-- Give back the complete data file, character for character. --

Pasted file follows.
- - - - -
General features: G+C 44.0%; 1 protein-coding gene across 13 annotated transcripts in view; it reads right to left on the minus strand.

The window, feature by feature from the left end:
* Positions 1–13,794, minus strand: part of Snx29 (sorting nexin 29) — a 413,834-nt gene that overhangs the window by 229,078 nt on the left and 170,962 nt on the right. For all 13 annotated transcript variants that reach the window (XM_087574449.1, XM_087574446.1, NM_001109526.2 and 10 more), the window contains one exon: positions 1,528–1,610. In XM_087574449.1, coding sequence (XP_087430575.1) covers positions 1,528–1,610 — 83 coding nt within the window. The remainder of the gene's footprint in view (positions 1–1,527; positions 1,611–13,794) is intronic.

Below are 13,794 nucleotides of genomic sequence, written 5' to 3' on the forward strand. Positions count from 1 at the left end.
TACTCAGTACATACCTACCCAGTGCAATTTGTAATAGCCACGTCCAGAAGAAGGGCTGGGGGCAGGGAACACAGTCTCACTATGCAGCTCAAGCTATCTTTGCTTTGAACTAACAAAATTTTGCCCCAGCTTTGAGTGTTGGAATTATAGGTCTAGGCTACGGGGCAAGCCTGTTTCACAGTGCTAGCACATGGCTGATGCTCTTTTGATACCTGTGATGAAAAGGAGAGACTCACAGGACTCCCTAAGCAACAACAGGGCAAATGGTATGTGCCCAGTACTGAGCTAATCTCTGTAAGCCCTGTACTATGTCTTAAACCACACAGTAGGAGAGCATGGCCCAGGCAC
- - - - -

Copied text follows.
General features: G+C 44.0%; 1 protein-coding gene across 13 annotated transcripts in view; it reads right to left on the minus strand.

The window, feature by feature from the left end:
* Positions 1–13,794, minus strand: part of Snx29 (sorting nexin 29) — a 413,834-nt gene that overhangs the window by 229,078 nt on the left and 170,962 nt on the right. For all 13 annotated transcript variants that reach the window (XM_087574449.1, XM_087574446.1, NM_001109526.2 and 10 more), the window contains one exon: positions 1,528–1,610. In XM_087574449.1, coding sequence (XP_087430575.1) covers positions 1,528–1,610 — 83 coding nt within the window. The remainder of the gene's footprint in view (positions 1–1,527; positions 1,611–13,794) is intronic.

Below are 13,794 nucleotides of genomic sequence, written 5' to 3' on the forward strand. Positions count from 1 at the left end.
TACTCAGTACATACCTACCCAGTGCAATTTGTAATAGCCACGTCCAGAAGAAGGGCTGGGGGCAGGGAACACAGTCTCACTATGCAGCTCAAGCTATCTTTGCTTTGAACTAACAAAATTTTGCCCCAGCTTTGAGTGTTGGAATTATAGGTCTAGGCTACGGGGCAAGCCTGTTTCACAGTGCTAGCACATGGCTGATGCTCTTTTGATACCTGTGATGAAAAGGAGAGACTCACAGGACTCCCTAAGCAACAACAGGGCAAATGGTATGTGCCCAGTACTGAGCTAATCTCTGTAAGCCCTGTACTATGTCTTAAACCACACAGTAGGAGAGCATGGCCCAGGCAC